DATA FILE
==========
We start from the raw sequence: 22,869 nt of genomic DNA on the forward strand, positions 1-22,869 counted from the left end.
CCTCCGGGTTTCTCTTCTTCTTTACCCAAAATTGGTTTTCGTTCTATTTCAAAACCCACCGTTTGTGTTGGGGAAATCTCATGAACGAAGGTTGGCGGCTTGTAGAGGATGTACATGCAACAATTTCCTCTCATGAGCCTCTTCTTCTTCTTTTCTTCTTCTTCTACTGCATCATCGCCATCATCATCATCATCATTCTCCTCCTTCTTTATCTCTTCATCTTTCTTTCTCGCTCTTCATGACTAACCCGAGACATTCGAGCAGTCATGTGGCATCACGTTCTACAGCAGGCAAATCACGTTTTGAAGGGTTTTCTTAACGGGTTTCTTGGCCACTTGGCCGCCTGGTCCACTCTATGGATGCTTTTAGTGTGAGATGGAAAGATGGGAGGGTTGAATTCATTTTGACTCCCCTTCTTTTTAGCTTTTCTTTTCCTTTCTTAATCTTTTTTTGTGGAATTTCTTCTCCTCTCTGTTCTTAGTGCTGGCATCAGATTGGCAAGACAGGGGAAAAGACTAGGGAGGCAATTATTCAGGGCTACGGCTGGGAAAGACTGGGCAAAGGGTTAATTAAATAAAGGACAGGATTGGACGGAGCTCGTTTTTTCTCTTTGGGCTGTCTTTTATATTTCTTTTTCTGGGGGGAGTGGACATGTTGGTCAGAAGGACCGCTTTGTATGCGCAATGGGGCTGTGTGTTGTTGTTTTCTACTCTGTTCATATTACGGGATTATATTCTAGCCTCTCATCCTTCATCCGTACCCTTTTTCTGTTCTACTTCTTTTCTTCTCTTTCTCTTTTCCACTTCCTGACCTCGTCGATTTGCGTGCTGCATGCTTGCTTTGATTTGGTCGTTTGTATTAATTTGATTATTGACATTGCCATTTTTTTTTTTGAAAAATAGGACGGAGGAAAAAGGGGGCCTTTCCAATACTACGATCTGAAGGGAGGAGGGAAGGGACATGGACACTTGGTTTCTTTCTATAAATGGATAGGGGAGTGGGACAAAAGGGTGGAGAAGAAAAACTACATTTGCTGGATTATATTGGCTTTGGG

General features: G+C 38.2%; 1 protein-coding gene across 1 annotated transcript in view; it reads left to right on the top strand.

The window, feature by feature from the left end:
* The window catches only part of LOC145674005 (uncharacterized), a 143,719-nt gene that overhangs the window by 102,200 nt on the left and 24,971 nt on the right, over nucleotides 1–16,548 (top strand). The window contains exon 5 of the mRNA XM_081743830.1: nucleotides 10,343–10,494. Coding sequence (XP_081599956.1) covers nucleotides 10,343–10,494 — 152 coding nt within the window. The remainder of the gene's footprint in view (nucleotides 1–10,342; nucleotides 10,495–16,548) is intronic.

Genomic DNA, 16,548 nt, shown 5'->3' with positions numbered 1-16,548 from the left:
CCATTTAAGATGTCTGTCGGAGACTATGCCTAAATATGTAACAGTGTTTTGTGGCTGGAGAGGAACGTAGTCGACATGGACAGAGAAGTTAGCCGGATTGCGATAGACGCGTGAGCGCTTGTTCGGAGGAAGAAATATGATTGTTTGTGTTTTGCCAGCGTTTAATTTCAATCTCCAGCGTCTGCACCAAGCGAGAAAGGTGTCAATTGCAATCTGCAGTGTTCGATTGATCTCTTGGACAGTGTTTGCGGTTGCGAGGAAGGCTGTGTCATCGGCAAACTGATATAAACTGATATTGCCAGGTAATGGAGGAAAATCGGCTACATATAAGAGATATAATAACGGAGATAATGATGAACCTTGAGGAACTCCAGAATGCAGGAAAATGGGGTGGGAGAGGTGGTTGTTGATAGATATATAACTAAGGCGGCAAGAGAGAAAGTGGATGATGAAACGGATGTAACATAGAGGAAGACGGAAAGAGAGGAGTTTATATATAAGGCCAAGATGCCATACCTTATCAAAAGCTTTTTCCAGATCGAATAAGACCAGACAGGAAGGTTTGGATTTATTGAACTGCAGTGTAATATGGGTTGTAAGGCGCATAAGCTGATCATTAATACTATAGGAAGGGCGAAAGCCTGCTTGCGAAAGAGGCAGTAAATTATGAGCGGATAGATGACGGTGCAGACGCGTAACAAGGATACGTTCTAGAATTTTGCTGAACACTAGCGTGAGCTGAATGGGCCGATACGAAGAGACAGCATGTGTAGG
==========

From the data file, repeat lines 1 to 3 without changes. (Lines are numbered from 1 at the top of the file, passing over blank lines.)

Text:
We start from the raw sequence: 22,869 nt of genomic DNA on the forward strand, positions 1-22,869 counted from the left end.
CCTCCGGGTTTCTCTTCTTCTTTACCCAAAATTGGTTTTCGTTCTATTTCAAAACCCACCGTTTGTGTTGGGGAAATCTCATGAACGAAGGTTGGCGGCTTGTAGAGGATGTACATGCAACAATTTCCTCTCATGAGCCTCTTCTTCTTCTTTTCTTCTTCTTCTACTGCATCATCGCCATCATCATCATCATCATTCTCCTCCTTCTTTATCTCTTCATCTTTCTTTCTCGCTCTTCATGACTAACCCGAGACATTCGAGCAGTCATGTGGCATCACGTTCTACAGCAGGCAAATCACGTTTTGAAGGGTTTTCTTAACGGGTTTCTTGGCCACTTGGCCGCCTGGTCCACTCTATGGATGCTTTTAGTGTGAGATGGAAAGATGGGAGGGTTGAATTCATTTTGACTCCCCTTCTTTTTAGCTTTTCTTTTCCTTTCTTAATCTTTTTTTGTGGAATTTCTTCTCCTCTCTGTTCTTAGTGCTGGCATCAGATTGGCAAGACAGGGGAAAAGACTAGGGAGGCAATTATTCAGGGCTACGGCTGGGAAAGACTGGGCAAAGGGTTAATTAAATAAAGGACAGGATTGGACGGAGCTCGTTTTTTCTCTTTGGGCTGTCTTTTATATTTCTTTTTCTGGGGGGAGTGGACATGTTGGTCAGAAGGACCGCTTTGTATGCGCAATGGGGCTGTGTGTTGTTGTTTTCTACTCTGTTCATATTACGGGATTATATTCTAGCCTCTCATCCTTCATCCGTACCCTTTTTCTGTTCTACTTCTTTTCTTCTCTTTCTCTTTTCCACTTCCTGACCTCGTCGATTTGCGTGCTGCATGCTTGCTTTGATTTGGTCGTTTGTATTAATTTGATTATTGACATTGCCATTTTTTTTTTTGAAAAATAGGACGGAGGAAAAAGGGGGCCTTTCCAATACTACGATCTGAAGGGAGGAGGGAAGGGACATGGACACTTGGTTTCTTTCTATAAATGGATAGGGGAGTGGGACAAAAGGGTGGAGAAGAAAAACTACATTTGCTGGATTATATTGGCTTTGGG

General features: G+C 38.2%; 1 protein-coding gene across 1 annotated transcript in view; it reads left to right on the top strand.